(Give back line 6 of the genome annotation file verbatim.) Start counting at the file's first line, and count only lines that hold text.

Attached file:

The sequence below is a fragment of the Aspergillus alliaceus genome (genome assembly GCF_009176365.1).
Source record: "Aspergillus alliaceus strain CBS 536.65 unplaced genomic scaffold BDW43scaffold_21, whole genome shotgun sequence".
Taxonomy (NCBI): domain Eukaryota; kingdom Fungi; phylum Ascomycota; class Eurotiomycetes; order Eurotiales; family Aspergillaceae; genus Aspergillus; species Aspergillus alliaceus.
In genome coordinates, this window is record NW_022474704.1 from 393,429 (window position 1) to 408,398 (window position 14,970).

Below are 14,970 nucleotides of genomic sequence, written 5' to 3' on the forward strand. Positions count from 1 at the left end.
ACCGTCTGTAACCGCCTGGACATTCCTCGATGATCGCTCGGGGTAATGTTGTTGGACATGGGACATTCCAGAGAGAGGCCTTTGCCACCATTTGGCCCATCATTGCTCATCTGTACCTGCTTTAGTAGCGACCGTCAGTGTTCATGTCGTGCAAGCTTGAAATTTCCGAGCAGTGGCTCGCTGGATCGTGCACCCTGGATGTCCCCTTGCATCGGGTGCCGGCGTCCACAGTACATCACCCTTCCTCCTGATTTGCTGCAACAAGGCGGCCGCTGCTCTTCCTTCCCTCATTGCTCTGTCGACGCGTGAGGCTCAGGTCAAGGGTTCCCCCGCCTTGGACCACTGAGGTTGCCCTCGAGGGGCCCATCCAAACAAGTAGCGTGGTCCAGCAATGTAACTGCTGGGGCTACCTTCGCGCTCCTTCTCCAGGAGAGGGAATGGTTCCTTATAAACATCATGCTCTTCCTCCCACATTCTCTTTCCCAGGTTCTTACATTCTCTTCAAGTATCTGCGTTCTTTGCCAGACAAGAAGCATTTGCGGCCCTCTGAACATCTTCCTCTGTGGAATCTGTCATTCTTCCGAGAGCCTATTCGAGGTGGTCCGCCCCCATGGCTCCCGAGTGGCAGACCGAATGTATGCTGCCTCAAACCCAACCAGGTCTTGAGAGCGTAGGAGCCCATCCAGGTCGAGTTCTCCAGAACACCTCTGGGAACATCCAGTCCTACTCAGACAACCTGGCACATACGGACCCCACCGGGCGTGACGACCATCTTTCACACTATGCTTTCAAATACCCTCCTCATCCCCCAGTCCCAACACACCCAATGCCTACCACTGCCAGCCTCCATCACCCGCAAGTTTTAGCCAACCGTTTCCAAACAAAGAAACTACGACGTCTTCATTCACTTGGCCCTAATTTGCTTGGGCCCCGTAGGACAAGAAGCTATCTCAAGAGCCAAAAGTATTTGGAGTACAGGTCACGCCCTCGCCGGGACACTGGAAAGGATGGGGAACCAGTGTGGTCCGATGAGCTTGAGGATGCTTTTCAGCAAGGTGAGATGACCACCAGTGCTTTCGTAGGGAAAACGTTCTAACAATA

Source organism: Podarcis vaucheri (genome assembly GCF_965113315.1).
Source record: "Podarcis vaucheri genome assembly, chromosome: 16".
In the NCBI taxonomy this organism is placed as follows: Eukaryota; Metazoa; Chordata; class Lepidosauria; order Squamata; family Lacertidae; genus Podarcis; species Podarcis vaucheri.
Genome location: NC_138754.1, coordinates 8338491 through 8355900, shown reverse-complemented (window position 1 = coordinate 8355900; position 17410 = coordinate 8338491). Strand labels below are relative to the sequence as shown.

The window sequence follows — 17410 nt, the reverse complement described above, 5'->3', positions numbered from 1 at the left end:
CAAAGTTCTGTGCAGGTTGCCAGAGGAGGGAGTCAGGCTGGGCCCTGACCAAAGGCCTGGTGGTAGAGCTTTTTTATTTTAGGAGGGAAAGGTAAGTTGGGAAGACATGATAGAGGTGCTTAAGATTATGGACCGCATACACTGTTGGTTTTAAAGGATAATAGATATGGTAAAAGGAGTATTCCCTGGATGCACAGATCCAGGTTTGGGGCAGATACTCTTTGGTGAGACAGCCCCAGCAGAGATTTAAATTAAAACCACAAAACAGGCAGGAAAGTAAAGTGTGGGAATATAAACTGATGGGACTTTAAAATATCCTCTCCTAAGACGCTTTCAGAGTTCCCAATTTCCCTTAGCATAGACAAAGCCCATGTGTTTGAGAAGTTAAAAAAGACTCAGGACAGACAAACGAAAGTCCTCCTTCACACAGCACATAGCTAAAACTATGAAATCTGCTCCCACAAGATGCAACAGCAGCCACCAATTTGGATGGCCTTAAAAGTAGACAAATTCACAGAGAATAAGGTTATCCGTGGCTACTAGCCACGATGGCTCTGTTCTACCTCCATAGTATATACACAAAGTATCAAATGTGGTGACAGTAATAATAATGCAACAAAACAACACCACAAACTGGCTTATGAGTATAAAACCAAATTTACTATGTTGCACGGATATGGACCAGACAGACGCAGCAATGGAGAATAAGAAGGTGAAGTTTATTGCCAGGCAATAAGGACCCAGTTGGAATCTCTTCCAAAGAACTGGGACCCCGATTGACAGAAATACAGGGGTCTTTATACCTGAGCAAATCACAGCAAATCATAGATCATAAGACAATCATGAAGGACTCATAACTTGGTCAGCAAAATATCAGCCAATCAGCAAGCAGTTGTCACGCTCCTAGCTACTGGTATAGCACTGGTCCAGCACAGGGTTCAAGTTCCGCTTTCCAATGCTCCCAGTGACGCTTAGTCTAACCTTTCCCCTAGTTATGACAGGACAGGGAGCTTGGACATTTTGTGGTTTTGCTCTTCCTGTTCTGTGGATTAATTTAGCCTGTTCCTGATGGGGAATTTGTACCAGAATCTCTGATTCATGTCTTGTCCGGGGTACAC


ACCGTCTGTAACCGCCTGGACATTCCTCGATGATCGCTCGGGGTAATGTTGTTGGACATGGGACATTCCAGAGAGAGGCCTTTGCCACCATTTGGCCCATCATTGCTCATCTGTACCTGCTTTAGTAGCGACCGTCAGTGTTCATGTCGTGCAAGCTTGAAATTTCCGAGCAGTGGCTCGCTGGATCGTGCACCCTGGATGTCCCCTTGCATCGGGTGCCGGCGTCCACAGTACATCACCCTTCCTCCTGATTTGCTGCAACAAGGCGGCCGCTGCTCTTCCTTCCCTCATTGCTCTGTCGACGCGTGAGGCTCAGGTCAAGGGTTCCCCCGCCTTGGACCACTGAGGTTGCCCTCGAGGGGCCCATCCAAACAAGTAGCGTGGTCCAGCAATGTAACTGCTGGGGCTACCTTCGCGCTCCTTCTCCAGGAGAGGGAATGGTTCCTTATAAACATCATGCTCTTCCTCCCACATTCTCTTTCCCAGGTTCTTACATTCTCTTCAAGTATCTGCGTTCTTTGCCAGACAAGAAGCATTTGCGGCCCTCTGAACATCTTCCTCTGTGGAATCTGTCATTCTTCCGAGAGCCTATTCGAGGTGGTCCGCCCCCATGGCTCCCGAGTGGCAGACCGAATGTATGCTGCCTCAAACCCAACCAGGTCTTGAGAGCGTAGGAGCCCATCCAGGTCGAGTTCTCCAGAACACCTCTGGGAACATCCAGTCCTACTCAGACAACCTGGCACATACGGACCCCACCGGGCGTGACGACCATCTTTCACACTATGCTTTCAAATACCCTCCTCATCCCCCAGTCCCAACACACCCAATGCCTACCACTGCCAGCCTCCATCACCCGCAAGTTTTAGCCAACCGTTTCCAAACAAAGAAACTACGACGTCTTCATTCACTTGGCCCTAATTTGCTTGGGCCCCGTAGGACAAGAAGCTATCTCAAGAGCCAAAAGTATTTGGAGTACAGGTCACGCCCTCGCCGGGACACTGGAAAGGATGGGGAACCAGTGTGGTCCGATGAGCTTGAGGATGCTTTTCAGCAAGGTGAGATGACCACCAGTGCTTTCGTAGGGAAAACGTTCTAACAATA